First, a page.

Seven Degrees

This summer at Encausticamp, the seven instructors will be presenting a collaborative exhibit. Over the next several weeks, each instructor’s offering to this exhibit will be expounded and revealed on Patricia Baldwin Seggebruch’s blog. Michelle Belto began the reveal by not only sharing her own intriguing process, but with glimpses of the beautiful panels she produced. Begin the journey here: www.pbsartist.com/you-have-to-begin-somewhere

My process is shared this week on Patricia’s blog, and I will be sharing them here as well. And so I begin…

Michelle Belto did a wonderful job introducing you to the parameters set for our collaborative show. With Seven Instructors, Seven Colors and Seven 7×21 Ampersand Encausticbords, the theme naturally flowed, Seven Degrees of Connection. The number seven (7) has deep spiritual significance in many places. There are 7 main Chakras or energy centers of the body. As told, the 7th day of creation is the day the Creator rested and declared all creation good. Seven days complete a week. Seven represents perfection, completion, wholeness; and where there is the spiritual, there is math. Did you know “Seven, the fourth prime number, is not only a Mersenne prime (since 2³ − 1 = 7) but also a double Mersenne prime since the exponent, 3, is itself a Mersenne prime. It is also a Newman–Shanks–Williams prime, a Woodall prime, a factorial prime, a lucky prime, a happy number, the only Mersenne safe prime, and the fourth Heegner number.” Thank you, Wikipedia.

Isn’t that exciting?! It is for me.

Here’s another fun math fact for you from Wikipedia: A degree is a measurement of plane angle, representing 1⁄360 of a full rotation. 360 has 24 divisors, making it one of only 7 numbers such that no number less than twice as much has more divisors. Furthermore, it is divisible by every number from 1 to 10 except 7.

And that’s the thing that struck me, how much I love math and how it speaks to my work, and how many other of the instructors really don’t get all excited about math. We are each very different in our approach to creativity, to details, to the big picture, to how we process information, to life itself. But the seven of us combined, whoa, it’s kind of a magical gathering of minds. And I don’t mean to sound like we’re a special seven. I believe if seven random artists were gathered together to work on a collaborative show, the wholeness, the completeness of thought, would be represented in the seven of those artists. Each is so unique that bringing together of seven brings a completeness and balance to the approach. I haven’t seen what the others have created yet, but I believe there will be a beautiful dialogue between all 49 paintings that could only come from this place of wholeness.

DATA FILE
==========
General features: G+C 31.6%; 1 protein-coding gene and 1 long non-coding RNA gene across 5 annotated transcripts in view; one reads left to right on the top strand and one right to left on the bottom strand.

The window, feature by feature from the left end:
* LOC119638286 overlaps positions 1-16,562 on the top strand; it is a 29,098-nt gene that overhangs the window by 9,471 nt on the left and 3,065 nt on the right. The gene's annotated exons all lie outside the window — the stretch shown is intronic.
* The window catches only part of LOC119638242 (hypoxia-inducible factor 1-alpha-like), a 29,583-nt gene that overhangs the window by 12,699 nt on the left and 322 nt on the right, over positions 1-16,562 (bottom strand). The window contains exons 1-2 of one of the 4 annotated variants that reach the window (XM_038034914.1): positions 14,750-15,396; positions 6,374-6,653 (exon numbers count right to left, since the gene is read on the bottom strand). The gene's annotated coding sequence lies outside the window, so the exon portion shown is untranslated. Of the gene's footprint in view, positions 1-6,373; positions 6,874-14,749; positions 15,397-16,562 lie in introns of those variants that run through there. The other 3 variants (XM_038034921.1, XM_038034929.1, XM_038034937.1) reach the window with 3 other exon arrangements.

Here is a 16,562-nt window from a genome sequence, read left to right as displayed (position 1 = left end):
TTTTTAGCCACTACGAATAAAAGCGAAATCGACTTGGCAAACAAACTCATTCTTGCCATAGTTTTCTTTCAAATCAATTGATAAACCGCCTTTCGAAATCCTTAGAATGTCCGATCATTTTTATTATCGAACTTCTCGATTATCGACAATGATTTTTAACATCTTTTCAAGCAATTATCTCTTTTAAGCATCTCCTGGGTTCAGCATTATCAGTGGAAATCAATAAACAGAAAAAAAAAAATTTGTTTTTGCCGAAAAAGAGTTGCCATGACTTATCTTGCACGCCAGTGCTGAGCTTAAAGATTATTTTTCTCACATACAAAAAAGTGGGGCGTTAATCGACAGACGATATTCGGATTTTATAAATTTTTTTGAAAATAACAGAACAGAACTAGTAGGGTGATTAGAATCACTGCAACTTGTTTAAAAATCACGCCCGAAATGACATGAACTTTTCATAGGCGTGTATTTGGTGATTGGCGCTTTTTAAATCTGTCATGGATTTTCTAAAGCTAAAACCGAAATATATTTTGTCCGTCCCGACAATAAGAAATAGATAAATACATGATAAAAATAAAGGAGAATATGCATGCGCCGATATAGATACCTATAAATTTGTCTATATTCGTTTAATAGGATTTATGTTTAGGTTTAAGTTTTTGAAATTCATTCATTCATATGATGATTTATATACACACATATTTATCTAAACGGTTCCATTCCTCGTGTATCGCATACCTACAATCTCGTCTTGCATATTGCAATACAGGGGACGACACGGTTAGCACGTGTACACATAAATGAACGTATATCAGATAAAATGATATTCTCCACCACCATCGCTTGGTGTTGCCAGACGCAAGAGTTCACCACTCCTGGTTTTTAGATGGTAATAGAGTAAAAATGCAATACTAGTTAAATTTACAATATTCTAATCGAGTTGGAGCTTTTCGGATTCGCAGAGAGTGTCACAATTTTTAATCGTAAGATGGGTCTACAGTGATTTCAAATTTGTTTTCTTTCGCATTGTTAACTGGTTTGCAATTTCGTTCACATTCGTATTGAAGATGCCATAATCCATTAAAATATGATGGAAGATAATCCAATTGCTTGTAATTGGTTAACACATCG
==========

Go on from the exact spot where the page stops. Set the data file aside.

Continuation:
And so my approach was initially geometric, sort of (I’m from the rare breed of math nerd who thrives on imperfection).

IMG_1569

These initial marks, the beginning layer, represent our separateness, our unique approach to existence, our fitting together on the plane of this universe. The spaces between represent our functioning on this plane without cognition of the others, and how, even without cognition, our movement and shifts would affect the space of the others.

2 thoughts on “Seven Degrees

  1. Caroline says:

    Hi there! Saw your write-up amongst the other encaustic camp posts

    Snap – and since we are a rare breed I thought I ought to say hello – at least I used to be a maths nerd, enough to get my degree and then work in computing for too long – now I’m much more the messy artist. However I really do appreciate your overlapping layout – might have to let some of that geometric part of myself back in.

    7 is a lovely number – I especially like the phrase sailing the seven seas…

    …though I think something went wrong above as one of things my screen is showing is “23 – 1 = 7” which was presumably meant to read 2 cubed -1 is 7? May just be my browser…

  2. amanda says:

    Thanks so much for catching the error! Yes, 2 cubed. It must have changed when I formatted the font.
    And so glad to know there are other math nerd artists out there. 🙂

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